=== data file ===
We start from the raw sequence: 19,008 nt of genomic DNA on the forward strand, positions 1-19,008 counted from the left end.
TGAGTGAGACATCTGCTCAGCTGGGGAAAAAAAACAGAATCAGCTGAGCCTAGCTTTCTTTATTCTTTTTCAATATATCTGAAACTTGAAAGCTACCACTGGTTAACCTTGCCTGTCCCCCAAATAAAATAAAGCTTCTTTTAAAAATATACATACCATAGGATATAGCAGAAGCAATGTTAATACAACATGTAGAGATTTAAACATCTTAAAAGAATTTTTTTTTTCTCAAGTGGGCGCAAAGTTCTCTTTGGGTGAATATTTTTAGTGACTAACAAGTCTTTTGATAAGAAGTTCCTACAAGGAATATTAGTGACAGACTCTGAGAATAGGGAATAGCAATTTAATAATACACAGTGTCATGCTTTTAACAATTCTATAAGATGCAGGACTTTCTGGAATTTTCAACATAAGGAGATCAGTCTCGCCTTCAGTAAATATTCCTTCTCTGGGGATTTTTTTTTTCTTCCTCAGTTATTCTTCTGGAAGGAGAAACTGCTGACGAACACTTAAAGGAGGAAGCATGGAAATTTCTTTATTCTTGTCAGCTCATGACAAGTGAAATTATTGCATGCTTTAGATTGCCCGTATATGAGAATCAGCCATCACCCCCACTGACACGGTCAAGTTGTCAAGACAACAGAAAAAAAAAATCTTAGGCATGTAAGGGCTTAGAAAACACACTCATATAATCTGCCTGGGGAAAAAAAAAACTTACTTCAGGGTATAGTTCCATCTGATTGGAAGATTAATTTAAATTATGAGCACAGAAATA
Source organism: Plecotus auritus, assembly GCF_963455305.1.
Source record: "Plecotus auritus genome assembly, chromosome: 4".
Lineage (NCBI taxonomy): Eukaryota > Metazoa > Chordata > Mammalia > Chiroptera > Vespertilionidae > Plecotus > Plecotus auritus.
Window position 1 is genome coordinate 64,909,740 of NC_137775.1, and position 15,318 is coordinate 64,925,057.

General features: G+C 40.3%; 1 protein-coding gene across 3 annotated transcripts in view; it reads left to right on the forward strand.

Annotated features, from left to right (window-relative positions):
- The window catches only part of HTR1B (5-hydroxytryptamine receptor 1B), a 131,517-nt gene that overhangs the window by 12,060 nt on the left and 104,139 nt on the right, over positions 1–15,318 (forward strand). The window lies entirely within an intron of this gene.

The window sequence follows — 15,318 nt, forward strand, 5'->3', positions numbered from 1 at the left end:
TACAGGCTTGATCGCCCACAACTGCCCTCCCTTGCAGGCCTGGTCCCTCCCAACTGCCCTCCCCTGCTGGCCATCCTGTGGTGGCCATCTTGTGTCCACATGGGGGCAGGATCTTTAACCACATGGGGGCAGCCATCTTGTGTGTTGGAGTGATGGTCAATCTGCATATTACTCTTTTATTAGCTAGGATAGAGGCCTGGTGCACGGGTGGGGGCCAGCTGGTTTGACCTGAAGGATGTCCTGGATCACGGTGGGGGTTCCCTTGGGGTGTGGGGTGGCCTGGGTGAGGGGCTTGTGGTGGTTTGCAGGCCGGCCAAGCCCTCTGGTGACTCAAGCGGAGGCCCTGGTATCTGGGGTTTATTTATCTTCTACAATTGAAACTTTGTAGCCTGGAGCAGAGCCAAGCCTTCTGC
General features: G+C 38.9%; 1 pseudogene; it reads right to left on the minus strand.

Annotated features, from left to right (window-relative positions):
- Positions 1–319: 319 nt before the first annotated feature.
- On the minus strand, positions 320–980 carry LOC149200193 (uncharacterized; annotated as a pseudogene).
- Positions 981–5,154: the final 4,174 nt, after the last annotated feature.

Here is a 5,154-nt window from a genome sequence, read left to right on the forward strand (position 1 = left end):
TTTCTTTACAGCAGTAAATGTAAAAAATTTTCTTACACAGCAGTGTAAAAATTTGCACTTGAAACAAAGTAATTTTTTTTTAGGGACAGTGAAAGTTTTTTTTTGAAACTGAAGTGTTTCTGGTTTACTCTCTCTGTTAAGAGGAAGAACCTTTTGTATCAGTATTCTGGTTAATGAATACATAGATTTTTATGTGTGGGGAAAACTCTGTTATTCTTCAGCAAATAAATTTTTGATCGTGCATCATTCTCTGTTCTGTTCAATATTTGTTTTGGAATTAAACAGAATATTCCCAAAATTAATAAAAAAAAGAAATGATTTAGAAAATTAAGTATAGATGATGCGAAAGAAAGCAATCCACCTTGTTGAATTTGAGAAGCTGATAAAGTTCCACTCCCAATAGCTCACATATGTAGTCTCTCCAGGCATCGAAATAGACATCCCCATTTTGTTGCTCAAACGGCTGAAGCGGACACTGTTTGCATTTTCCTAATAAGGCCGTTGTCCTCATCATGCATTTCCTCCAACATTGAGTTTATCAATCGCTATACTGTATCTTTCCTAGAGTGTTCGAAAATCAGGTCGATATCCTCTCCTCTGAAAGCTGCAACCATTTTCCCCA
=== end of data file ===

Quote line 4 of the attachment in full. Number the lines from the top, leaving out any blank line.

Source record: "Plecotus auritus genome assembly, chromosome: 4".